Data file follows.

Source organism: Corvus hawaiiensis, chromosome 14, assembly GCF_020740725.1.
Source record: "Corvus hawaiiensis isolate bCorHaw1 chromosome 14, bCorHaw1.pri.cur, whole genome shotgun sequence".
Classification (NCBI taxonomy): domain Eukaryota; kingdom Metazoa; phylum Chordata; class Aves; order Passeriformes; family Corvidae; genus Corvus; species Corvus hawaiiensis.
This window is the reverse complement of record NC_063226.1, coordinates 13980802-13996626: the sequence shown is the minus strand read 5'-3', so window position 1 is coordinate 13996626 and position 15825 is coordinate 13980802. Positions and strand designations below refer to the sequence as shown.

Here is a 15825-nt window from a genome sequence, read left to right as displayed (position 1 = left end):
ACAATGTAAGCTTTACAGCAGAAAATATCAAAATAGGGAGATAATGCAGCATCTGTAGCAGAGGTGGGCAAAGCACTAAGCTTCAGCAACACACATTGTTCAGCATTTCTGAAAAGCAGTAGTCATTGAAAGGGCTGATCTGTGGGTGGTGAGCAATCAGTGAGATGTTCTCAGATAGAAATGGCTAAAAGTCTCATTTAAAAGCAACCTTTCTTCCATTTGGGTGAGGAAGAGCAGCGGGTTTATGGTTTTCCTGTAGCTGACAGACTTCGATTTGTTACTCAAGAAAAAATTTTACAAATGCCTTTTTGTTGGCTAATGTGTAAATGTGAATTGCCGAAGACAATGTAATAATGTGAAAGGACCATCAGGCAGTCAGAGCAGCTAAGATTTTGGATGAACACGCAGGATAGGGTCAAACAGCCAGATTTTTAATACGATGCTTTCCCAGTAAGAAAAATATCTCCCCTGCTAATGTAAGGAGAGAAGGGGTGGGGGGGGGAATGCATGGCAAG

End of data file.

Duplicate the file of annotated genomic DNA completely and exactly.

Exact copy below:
Source organism: Corvus hawaiiensis, chromosome 14, assembly GCF_020740725.1.
Source record: "Corvus hawaiiensis isolate bCorHaw1 chromosome 14, bCorHaw1.pri.cur, whole genome shotgun sequence".
Classification (NCBI taxonomy): domain Eukaryota; kingdom Metazoa; phylum Chordata; class Aves; order Passeriformes; family Corvidae; genus Corvus; species Corvus hawaiiensis.
This window is the reverse complement of record NC_063226.1, coordinates 13980802-13996626: the sequence shown is the minus strand read 5'-3', so window position 1 is coordinate 13996626 and position 15825 is coordinate 13980802. Positions and strand designations below refer to the sequence as shown.

Here is a 15825-nt window from a genome sequence, read left to right as displayed (position 1 = left end):
ACAATGTAAGCTTTACAGCAGAAAATATCAAAATAGGGAGATAATGCAGCATCTGTAGCAGAGGTGGGCAAAGCACTAAGCTTCAGCAACACACATTGTTCAGCATTTCTGAAAAGCAGTAGTCATTGAAAGGGCTGATCTGTGGGTGGTGAGCAATCAGTGAGATGTTCTCAGATAGAAATGGCTAAAAGTCTCATTTAAAAGCAACCTTTCTTCCATTTGGGTGAGGAAGAGCAGCGGGTTTATGGTTTTCCTGTAGCTGACAGACTTCGATTTGTTACTCAAGAAAAAATTTTACAAATGCCTTTTTGTTGGCTAATGTGTAAATGTGAATTGCCGAAGACAATGTAATAATGTGAAAGGACCATCAGGCAGTCAGAGCAGCTAAGATTTTGGATGAACACGCAGGATAGGGTCAAACAGCCAGATTTTTAATACGATGCTTTCCCAGTAAGAAAAATATCTCCCCTGCTAATGTAAGGAGAGAAGGGGTGGGGGGGGGAATGCATGGCAAG